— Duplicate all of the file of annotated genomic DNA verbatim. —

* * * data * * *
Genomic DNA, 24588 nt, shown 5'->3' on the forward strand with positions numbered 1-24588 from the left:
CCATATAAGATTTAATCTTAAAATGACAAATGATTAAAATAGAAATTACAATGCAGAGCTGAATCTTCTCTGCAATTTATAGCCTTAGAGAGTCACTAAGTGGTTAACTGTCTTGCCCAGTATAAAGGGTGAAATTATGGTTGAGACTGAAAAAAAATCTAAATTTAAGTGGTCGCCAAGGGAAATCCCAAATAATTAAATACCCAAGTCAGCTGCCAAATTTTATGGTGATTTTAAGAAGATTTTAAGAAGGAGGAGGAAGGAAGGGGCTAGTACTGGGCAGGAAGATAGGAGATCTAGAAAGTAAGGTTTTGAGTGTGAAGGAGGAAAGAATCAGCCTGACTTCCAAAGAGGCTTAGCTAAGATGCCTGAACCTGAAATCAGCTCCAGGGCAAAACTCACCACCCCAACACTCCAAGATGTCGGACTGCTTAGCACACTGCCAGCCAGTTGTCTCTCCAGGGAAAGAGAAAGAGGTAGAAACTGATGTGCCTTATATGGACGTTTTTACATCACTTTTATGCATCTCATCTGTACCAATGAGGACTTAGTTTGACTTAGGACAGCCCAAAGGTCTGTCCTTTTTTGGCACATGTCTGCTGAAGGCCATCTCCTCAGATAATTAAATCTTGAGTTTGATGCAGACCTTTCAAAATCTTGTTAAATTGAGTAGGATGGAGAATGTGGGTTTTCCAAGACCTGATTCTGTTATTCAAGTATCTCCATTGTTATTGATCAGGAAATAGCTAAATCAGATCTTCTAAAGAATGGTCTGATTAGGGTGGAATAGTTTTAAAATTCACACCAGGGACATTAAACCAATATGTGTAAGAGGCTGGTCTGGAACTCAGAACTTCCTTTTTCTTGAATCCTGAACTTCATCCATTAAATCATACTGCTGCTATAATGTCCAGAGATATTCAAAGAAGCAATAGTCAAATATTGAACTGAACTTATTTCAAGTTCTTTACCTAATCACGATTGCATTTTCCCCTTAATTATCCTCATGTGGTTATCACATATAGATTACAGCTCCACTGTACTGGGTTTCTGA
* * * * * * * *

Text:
Genomic DNA, 24588 nt, shown 5'->3' on the forward strand with positions numbered 1-24588 from the left:
CCATATAAGATTTAATCTTAAAATGACAAATGATTAAAATAGAAATTACAATGCAGAGCTGAATCTTCTCTGCAATTTATAGCCTTAGAGAGTCACTAAGTGGTTAACTGTCTTGCCCAGTATAAAGGGTGAAATTATGGTTGAGACTGAAAAAAAATCTAAATTTAAGTGGTCGCCAAGGGAAATCCCAAATAATTAAATACCCAAGTCAGCTGCCAAATTTTATGGTGATTTTAAGAAGATTTTAAGAAGGAGGAGGAAGGAAGGGGCTAGTACTGGGCAGGAAGATAGGAGATCTAGAAAGTAAGGTTTTGAGTGTGAAGGAGGAAAGAATCAGCCTGACTTCCAAAGAGGCTTAGCTAAGATGCCTGAACCTGAAATCAGCTCCAGGGCAAAACTCACCACCCCAACACTCCAAGATGTCGGACTGCTTAGCACACTGCCAGCCAGTTGTCTCTCCAGGGAAAGAGAAAGAGGTAGAAACTGATGTGCCTTATATGGACGTTTTTACATCACTTTTATGCATCTCATCTGTACCAATGAGGACTTAGTTTGACTTAGGACAGCCCAAAGGTCTGTCCTTTTTTGGCACATGTCTGCTGAAGGCCATCTCCTCAGATAATTAAATCTTGAGTTTGATGCAGACCTTTCAAAATCTTGTTAAATTGAGTAGGATGGAGAATGTGGGTTTTCCAAGACCTGATTCTGTTATTCAAGTATCTCCATTGTTATTGATCAGGAAATAGCTAAATCAGATCTTCTAAAGAATGGTCTGATTAGGGTGGAATAGTTTTAAAATTCACACCAGGGACATTAAACCAATATGTGTAAGAGGCTGGTCTGGAACTCAGAACTTCCTTTTTCTTGAATCCTGAACTTCATCCATTAAATCATACTGCTGCTATAATGTCCAGAGATATTCAAAGAAGCAATAGTCAAATATTGAACTGAACTTATTTCAAGTTCTTTACCTAATCACGATTGCATTTTCCCCTTAATTATCCTCATGTGGTTATCACATATAGATTACAGCTCCACTGTACTGGGTTTCTGA